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Regarding an Agile Backlash

It's coming, as we all knew it would.

All in all, I think this is a bit of a shame. I'm not one to speak for others, but I'm sure the "originators" (for want of a better term) of agile processes like Scrum and XP are a little disconcerted to see their ideas turned into nothing more than fodder for technical books and recruitment checklists. (I could be horribly wrong about this. I know there are some people who think this was the entire point from the beginning, but I'm not that cynical yet).

The thing that turns so many people off is the steady evolution of the word "agile" into its sexier buzzword connotation of "Agile." These days, everything is fucking Agile this, Agile that. Let's not be distracted by the buzzword... Instead, try to remember the point of it all, and realize that these are just solutions to problems developers have had since the beginning of time.

One of the most stressful parts of being a developer has to be deployment. And especially re-deployment. We want our stuff to work, and we want the people who use our software to be happy with it. I used to absolutely dread uploading changes to an existing site because I was never confident I hadn't introduced new bugs into the code base. Having unit tests solved that for me, personally. I am now pretty sure my code hasn't regressed because of my adoption of this one practice. I happen to enjoy writing my tests first, before I write the code to make them pass, but that's a personal choice and it doesn't detract from the main purpose; being confident in my code. At the very least I'm less stressed out, which is a good thing.

I've worked places before where the developers didn't talk to one another. Stuff would get duplicated needlessly, and developers would go for days down paths that others had previously trodden. Having daily standup meetings where each developer goes over what they worked on yesterday, what they'll be working on today, and what's impeding there progress goes miles towards solving this. I'm not saying that this is the only solution, but it is a good, simple one.

Why does it suck so much when Uber-Developer A goes on holidays for a few weeks? Is it because they're the only one working on a project (or a sizable chunk thereof) and if anything goes wrong while they're gone everyone else is screwed? Why do some developers get so damned smart so fast, while others wallow in mediocrity alone in their offices for months? Is it because Mediocre-Developer B is useless? Try spreading the love around by pair-programming for a while. You don't have to be religious about it, but I've found that having at least some time together with another developer can go a long way towards alleviating the above problems.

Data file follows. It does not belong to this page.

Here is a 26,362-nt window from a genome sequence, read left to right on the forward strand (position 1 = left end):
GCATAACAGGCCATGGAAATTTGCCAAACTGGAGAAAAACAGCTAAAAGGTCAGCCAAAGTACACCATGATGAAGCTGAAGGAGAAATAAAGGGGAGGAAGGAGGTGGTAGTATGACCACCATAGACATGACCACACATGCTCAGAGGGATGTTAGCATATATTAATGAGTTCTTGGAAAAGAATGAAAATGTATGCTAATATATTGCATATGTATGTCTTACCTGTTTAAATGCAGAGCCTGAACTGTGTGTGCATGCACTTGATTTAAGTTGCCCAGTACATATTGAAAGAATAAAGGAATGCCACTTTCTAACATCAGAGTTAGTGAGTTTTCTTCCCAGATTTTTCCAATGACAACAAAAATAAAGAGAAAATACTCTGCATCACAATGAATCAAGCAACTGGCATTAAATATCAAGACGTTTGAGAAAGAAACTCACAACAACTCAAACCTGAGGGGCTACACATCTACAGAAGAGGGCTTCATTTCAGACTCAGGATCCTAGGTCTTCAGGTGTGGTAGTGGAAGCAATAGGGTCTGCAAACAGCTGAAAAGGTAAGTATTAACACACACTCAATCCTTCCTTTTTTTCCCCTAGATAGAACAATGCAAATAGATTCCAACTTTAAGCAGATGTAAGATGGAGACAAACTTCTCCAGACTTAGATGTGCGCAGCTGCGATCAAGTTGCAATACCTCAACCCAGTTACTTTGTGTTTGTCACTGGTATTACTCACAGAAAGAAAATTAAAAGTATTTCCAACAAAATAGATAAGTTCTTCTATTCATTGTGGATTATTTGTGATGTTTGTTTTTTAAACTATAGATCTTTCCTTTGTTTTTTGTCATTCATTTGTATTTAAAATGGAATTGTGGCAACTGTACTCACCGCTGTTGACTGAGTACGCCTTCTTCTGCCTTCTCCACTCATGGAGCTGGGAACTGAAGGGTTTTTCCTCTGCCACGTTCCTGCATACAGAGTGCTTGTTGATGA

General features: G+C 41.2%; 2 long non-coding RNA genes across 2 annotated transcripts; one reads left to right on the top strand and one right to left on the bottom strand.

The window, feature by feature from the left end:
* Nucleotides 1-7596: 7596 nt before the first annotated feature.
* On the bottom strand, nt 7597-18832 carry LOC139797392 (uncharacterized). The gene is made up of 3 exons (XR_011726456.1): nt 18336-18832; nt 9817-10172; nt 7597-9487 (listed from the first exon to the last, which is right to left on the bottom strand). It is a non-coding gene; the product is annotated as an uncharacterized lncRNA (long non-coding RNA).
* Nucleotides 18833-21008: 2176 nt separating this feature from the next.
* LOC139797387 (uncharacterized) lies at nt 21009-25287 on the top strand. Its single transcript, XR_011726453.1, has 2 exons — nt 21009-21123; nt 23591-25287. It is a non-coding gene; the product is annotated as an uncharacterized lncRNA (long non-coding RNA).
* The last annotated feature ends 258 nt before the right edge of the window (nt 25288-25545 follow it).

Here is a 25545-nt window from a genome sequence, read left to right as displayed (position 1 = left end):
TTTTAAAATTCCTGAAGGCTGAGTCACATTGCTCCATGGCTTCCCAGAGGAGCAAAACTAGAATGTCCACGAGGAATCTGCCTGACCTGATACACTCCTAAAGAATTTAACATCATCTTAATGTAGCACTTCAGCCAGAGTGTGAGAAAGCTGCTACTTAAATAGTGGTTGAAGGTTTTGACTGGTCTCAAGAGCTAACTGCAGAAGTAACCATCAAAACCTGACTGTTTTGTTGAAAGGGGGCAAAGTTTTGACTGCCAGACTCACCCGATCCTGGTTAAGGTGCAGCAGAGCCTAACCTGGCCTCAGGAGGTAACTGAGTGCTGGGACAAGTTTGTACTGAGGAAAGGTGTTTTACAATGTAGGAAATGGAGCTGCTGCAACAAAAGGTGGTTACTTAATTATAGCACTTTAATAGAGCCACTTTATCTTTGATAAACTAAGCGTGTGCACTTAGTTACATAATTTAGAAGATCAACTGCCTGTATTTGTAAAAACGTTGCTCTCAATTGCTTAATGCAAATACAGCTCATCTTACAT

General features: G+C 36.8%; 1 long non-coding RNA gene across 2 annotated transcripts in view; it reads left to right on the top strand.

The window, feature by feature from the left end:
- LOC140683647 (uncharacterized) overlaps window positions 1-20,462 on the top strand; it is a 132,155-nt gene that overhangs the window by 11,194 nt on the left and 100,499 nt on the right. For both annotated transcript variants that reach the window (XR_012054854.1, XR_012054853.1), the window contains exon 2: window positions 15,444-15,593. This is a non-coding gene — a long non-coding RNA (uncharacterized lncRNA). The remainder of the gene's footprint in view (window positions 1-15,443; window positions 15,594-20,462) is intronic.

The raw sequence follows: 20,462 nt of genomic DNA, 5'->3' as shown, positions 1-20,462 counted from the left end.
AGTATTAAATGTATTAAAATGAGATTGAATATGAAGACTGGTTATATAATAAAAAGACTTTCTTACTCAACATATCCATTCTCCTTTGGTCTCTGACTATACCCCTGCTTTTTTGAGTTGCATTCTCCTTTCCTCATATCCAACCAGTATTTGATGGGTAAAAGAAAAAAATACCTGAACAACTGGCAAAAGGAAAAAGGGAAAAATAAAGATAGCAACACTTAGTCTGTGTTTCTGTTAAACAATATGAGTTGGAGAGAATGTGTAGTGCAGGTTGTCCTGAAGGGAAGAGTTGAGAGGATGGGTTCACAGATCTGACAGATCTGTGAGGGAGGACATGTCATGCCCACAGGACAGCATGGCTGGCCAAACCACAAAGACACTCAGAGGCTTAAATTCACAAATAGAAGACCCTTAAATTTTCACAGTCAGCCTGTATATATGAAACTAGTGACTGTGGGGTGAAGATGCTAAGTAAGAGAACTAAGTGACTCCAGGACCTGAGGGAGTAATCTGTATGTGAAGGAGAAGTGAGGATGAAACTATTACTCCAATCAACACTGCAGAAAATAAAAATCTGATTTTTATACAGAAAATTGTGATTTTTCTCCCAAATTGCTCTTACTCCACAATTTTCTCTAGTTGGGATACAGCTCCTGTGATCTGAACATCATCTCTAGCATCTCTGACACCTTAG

How does our code get into a state whereby it becomes extremely hard to add new features? Why do we need 5 lines of comments to explain what a function does? It sure would be nice if we could just look at it for a few seconds to let the understanding sink in. By ruthlessly refactoring our code before it reaches this state we can fight the entropy. It also helps if our unit test suite can be run afterwards to make sure we didn't change the meaning of the code.

The bottom line, and the point I'm trying to make, is that the little bits and pieces that make up "Agile" processes are there to solve very real problems that we as developers have. In the end, it doesn't really matter how these problems are solved or what we call our processes. The purpose is to make our lives as developers easier. The whole point of being agile is to be able to react to change without fearing it.

Posted 10-05-2006 7:25 PM by Jeff Perrin
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Billy McCafferty wrote re: Regarding an Agile Backlash
on 10-05-2006 10:07 PM

Here's Martin Fowler's take on the process of "agile" becoming mainstream:  He certainly shares some intrepidations of it becoming a bit too mainstream.

Joe Niland wrote re: Regarding an Agile Backlash
on 10-06-2006 5:12 AM

I've been thinking lately that it's more important to be agile (small 'a') than follow a process to the letter. Even in the largest organisations unexpected events crop up and it's easily possible that the chosen process cannot cope. Yegge was talking about the zealous application of XP, Scrum, ASD, Crystal, whatever and there are always people who take it too far.

I agree that it's a shame, but engineering processes will always evolve. I bet the first bridge-makers took their methods very seriously and also came under a lot of criticism about them. Now, thousands of years later, bridge building methods are stable and there are several agreed ways of doing it. So I think it's case of tearing the wall down and rebuilding it to get to a stage where we're sure we're doing things the right way, the first time.

Vikas Kerni wrote re: Regarding an Agile Backlash
on 10-09-2006 10:18 PM

Survic has argued very nicely why Agile is so divisive in .Net arena

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